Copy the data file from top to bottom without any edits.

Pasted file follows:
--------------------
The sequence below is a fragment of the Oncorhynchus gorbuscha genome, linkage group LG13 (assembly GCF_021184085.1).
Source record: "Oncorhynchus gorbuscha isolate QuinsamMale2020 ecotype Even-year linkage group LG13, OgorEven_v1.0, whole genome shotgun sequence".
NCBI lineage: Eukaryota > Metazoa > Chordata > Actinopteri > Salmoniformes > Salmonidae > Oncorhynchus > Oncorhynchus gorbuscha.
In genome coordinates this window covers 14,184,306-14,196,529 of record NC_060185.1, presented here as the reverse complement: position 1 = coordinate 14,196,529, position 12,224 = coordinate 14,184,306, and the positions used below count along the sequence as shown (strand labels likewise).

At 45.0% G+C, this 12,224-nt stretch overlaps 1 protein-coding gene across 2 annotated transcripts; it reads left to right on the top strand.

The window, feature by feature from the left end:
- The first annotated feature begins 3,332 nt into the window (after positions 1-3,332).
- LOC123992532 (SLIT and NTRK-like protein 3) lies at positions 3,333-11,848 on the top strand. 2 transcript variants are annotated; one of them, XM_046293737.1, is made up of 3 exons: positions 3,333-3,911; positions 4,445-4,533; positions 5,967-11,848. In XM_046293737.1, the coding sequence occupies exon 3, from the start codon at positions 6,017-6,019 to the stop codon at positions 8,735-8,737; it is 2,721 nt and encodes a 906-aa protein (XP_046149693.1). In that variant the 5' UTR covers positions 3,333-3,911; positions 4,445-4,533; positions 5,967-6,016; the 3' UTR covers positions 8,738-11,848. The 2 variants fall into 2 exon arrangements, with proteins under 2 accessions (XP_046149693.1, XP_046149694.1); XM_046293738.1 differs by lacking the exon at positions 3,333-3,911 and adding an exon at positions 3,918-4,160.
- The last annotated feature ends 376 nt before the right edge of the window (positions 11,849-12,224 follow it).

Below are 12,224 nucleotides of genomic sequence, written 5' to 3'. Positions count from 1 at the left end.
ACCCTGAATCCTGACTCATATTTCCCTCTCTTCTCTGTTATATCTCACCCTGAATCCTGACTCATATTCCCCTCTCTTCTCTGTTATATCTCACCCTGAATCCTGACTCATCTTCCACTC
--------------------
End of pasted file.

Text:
The sequence below is a fragment of the Oncorhynchus gorbuscha genome, linkage group LG13 (assembly GCF_021184085.1).
Source record: "Oncorhynchus gorbuscha isolate QuinsamMale2020 ecotype Even-year linkage group LG13, OgorEven_v1.0, whole genome shotgun sequence".
NCBI lineage: Eukaryota > Metazoa > Chordata > Actinopteri > Salmoniformes > Salmonidae > Oncorhynchus > Oncorhynchus gorbuscha.
In genome coordinates this window covers 14,184,306-14,196,529 of record NC_060185.1, presented here as the reverse complement: position 1 = coordinate 14,196,529, position 12,224 = coordinate 14,184,306, and the positions used below count along the sequence as shown (strand labels likewise).

At 45.0% G+C, this 12,224-nt stretch overlaps 1 protein-coding gene across 2 annotated transcripts; it reads left to right on the top strand.

The window, feature by feature from the left end:
- The first annotated feature begins 3,332 nt into the window (after positions 1-3,332).
- LOC123992532 (SLIT and NTRK-like protein 3) lies at positions 3,333-11,848 on the top strand. 2 transcript variants are annotated; one of them, XM_046293737.1, is made up of 3 exons: positions 3,333-3,911; positions 4,445-4,533; positions 5,967-11,848. In XM_046293737.1, the coding sequence occupies exon 3, from the start codon at positions 6,017-6,019 to the stop codon at positions 8,735-8,737; it is 2,721 nt and encodes a 906-aa protein (XP_046149693.1). In that variant the 5' UTR covers positions 3,333-3,911; positions 4,445-4,533; positions 5,967-6,016; the 3' UTR covers positions 8,738-11,848. The 2 variants fall into 2 exon arrangements, with proteins under 2 accessions (XP_046149693.1, XP_046149694.1); XM_046293738.1 differs by lacking the exon at positions 3,333-3,911 and adding an exon at positions 3,918-4,160.
- The last annotated feature ends 376 nt before the right edge of the window (positions 11,849-12,224 follow it).

Below are 12,224 nucleotides of genomic sequence, written 5' to 3'. Positions count from 1 at the left end.
ACCCTGAATCCTGACTCATATTTCCCTCTCTTCTCTGTTATATCTCACCCTGAATCCTGACTCATATTCCCCTCTCTTCTCTGTTATATCTCACCCTGAATCCTGACTCATCTTCCACTC